We are going to Moscow in 2014. We are able to get a free visa support letter from the hotel we are planning to stay at only for the first few nights. We are then planning to move to another hotel, but don't know which one. We will be in Russia for about 1 week. Does anyone know if the visa support letter from our first hotel will work for the whole week? We would like to travel without a totally fixed itineray. Will this be problem when registering at other hotels or when trying to leave Russia? Any information on this would be appreciated. Thank you.
Don't quote me but I believe that the invite is needed to issue the visa. I seem to recall this from what I was reading when my son got a visa year ago for semester abroad, and we saw this at Travisa. You can find out better by checking with a consulate or querying one of the visa services online, their FAQs should answer this.
When I went to Russia in 2001 (I was actually there on 9/11!), the St. Petersburg hostel I stayed at was willing to give us a visa support letter for our whole Russia stay, even though we were also spending time in Moscow. At the time, this was standard; as long as you were paying them for the visa support paperwork, one place would "certify" you for your whole stay.
However, I have no idea of rules or customary policies now; these change all the time. So, ask your Moscow hotel if they will give you a visa support letter for the whole time you are in Russia (try giving them your dates without further details of where you be when, and see if they can do this).
I definitely know that (unless there have been drastic changes in Russian policy), the dates your are asking for on your visa must be the same ones as on your visa support letter. You cannot get a visa for longer than the dates on your supporting documents. When I went (both in 2001 and 2010) there was no problem entering after your visa started, or leaving before it ended, so it's prudent to ask for a visa duration of at least 1 day after you are due to leave, and of course your visa support letter will have to reflect these dates (as I said, when I did it this request was not a problem).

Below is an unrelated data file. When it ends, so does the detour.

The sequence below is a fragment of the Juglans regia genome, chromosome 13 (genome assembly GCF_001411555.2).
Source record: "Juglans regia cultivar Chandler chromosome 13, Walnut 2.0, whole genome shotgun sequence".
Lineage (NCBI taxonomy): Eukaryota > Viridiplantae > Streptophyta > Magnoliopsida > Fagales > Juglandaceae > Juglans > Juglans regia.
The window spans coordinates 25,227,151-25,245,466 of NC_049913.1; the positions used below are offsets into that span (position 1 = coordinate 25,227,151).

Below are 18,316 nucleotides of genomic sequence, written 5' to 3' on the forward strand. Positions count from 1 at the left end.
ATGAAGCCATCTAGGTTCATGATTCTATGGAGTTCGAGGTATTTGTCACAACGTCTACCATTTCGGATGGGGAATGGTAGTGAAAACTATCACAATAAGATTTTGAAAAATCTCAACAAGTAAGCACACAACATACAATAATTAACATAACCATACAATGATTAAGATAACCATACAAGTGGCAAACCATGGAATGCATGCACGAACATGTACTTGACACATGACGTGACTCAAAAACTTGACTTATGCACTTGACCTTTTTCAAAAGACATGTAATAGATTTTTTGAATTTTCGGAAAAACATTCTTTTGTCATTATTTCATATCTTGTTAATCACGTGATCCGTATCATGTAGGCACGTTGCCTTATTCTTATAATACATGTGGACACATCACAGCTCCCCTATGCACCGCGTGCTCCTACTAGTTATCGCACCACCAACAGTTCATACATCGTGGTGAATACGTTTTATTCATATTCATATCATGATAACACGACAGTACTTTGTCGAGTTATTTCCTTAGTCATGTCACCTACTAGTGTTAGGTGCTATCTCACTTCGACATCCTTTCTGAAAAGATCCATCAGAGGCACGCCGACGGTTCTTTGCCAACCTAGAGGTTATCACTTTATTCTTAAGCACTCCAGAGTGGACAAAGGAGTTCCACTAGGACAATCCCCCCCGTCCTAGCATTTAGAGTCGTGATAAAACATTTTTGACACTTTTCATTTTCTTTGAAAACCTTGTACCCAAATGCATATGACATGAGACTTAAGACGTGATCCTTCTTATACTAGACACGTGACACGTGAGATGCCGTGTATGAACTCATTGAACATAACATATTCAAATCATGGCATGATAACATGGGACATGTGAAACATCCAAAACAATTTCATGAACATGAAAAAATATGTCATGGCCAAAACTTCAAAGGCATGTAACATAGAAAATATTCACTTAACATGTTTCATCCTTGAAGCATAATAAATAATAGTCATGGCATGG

You're under no obligation to stay at the hotel where the invitation originated from. It won't be a problem.
Thank you all for your responses?
I don't want to rain on anyone's parade, or even disagree with the previous responses, but I will say your stop at immigration when entering Russia will be one of the least accommodating experiences of your life.
When I went through, I had exactly what I needed to the letter. I got the feeling they wouldn't cut you a break if you deviated even slightly from their requirements, like it would make their day to refuse your entry for even the tiniest reason. Their serious attitude was intimidating.
I would never encourage someone to enter Russia with a feeling of "I'm sure it'll be alright." I would advise to make sure what you have conforms with their laws precisely and say nothing, or at least as little as possible. They won't smile or say "Welcome to Russia" - all you really want/need is for them to stamp your passport and hand it back to you.
I was tempted to say "Yellow Blue Vas", it's supposed to get a Russian woman to smile - but wasn't sure if I'd end up in prison instead.
We spend a lot of time in Budapest and one of the advantages is cheap airfare to "exotic" places. We went to Moscow a year ago for orthodox Christmas on a RT ticket from Budapest that was less than $300. I used CIBT Visa Services to secure the Visa for me. No letters no hotels no nothing. Took them about a week to do it and the only issue was printing the application in a manner that the Russians would accept. Seems if you don't have your PDF print set just right the box on the form will be 1mm too short and they will reject it. Silly. Entering the country at the airport in Moscow as fast and easy with no hassles at all. Since it was winter we could afford one the nicest hotels facing Red Square and play in the snow. I hired a guide named Daniel Petrov who was excellent: http://www.waytomoscow.com/